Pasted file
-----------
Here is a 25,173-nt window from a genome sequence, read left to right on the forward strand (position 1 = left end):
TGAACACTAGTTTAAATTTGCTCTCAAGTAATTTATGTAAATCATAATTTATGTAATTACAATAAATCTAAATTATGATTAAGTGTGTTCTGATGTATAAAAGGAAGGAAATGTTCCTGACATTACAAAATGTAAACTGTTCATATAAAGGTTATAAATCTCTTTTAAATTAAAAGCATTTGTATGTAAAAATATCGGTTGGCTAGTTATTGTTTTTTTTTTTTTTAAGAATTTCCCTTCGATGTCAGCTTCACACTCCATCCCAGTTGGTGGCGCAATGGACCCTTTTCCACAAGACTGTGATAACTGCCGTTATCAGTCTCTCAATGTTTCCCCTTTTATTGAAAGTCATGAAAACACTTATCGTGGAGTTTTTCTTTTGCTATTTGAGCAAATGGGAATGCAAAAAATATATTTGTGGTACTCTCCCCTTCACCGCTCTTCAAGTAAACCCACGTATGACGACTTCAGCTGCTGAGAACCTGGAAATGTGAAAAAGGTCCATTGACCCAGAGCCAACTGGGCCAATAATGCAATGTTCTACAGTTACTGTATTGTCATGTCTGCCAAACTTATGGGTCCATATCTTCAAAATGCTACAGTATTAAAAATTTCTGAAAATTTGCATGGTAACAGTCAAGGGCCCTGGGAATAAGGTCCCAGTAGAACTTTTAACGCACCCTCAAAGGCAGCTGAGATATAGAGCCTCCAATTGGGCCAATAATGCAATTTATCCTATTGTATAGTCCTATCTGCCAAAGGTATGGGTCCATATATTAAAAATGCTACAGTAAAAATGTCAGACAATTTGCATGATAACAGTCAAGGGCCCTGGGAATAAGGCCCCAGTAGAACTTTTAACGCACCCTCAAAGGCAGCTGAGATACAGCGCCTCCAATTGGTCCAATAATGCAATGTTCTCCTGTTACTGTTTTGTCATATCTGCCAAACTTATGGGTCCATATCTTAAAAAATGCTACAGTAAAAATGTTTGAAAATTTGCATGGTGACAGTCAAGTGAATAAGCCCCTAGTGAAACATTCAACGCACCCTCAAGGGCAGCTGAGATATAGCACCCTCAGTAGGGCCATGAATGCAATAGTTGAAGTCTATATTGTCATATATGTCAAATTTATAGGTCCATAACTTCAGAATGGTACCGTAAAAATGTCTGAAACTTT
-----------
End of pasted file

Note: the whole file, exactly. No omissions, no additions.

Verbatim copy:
Here is a 25,173-nt window from a genome sequence, read left to right on the forward strand (position 1 = left end):
TGAACACTAGTTTAAATTTGCTCTCAAGTAATTTATGTAAATCATAATTTATGTAATTACAATAAATCTAAATTATGATTAAGTGTGTTCTGATGTATAAAAGGAAGGAAATGTTCCTGACATTACAAAATGTAAACTGTTCATATAAAGGTTATAAATCTCTTTTAAATTAAAAGCATTTGTATGTAAAAATATCGGTTGGCTAGTTATTGTTTTTTTTTTTTTTAAGAATTTCCCTTCGATGTCAGCTTCACACTCCATCCCAGTTGGTGGCGCAATGGACCCTTTTCCACAAGACTGTGATAACTGCCGTTATCAGTCTCTCAATGTTTCCCCTTTTATTGAAAGTCATGAAAACACTTATCGTGGAGTTTTTCTTTTGCTATTTGAGCAAATGGGAATGCAAAAAATATATTTGTGGTACTCTCCCCTTCACCGCTCTTCAAGTAAACCCACGTATGACGACTTCAGCTGCTGAGAACCTGGAAATGTGAAAAAGGTCCATTGACCCAGAGCCAACTGGGCCAATAATGCAATGTTCTACAGTTACTGTATTGTCATGTCTGCCAAACTTATGGGTCCATATCTTCAAAATGCTACAGTATTAAAAATTTCTGAAAATTTGCATGGTAACAGTCAAGGGCCCTGGGAATAAGGTCCCAGTAGAACTTTTAACGCACCCTCAAAGGCAGCTGAGATATAGAGCCTCCAATTGGGCCAATAATGCAATTTATCCTATTGTATAGTCCTATCTGCCAAAGGTATGGGTCCATATATTAAAAATGCTACAGTAAAAATGTCAGACAATTTGCATGATAACAGTCAAGGGCCCTGGGAATAAGGCCCCAGTAGAACTTTTAACGCACCCTCAAAGGCAGCTGAGATACAGCGCCTCCAATTGGTCCAATAATGCAATGTTCTCCTGTTACTGTTTTGTCATATCTGCCAAACTTATGGGTCCATATCTTAAAAAATGCTACAGTAAAAATGTTTGAAAATTTGCATGGTGACAGTCAAGTGAATAAGCCCCTAGTGAAACATTCAACGCACCCTCAAGGGCAGCTGAGATATAGCACCCTCAGTAGGGCCATGAATGCAATAGTTGAAGTCTATATTGTCATATATGTCAAATTTATAGGTCCATAACTTCAGAATGGTACCGTAAAAATGTCTGAAACTTT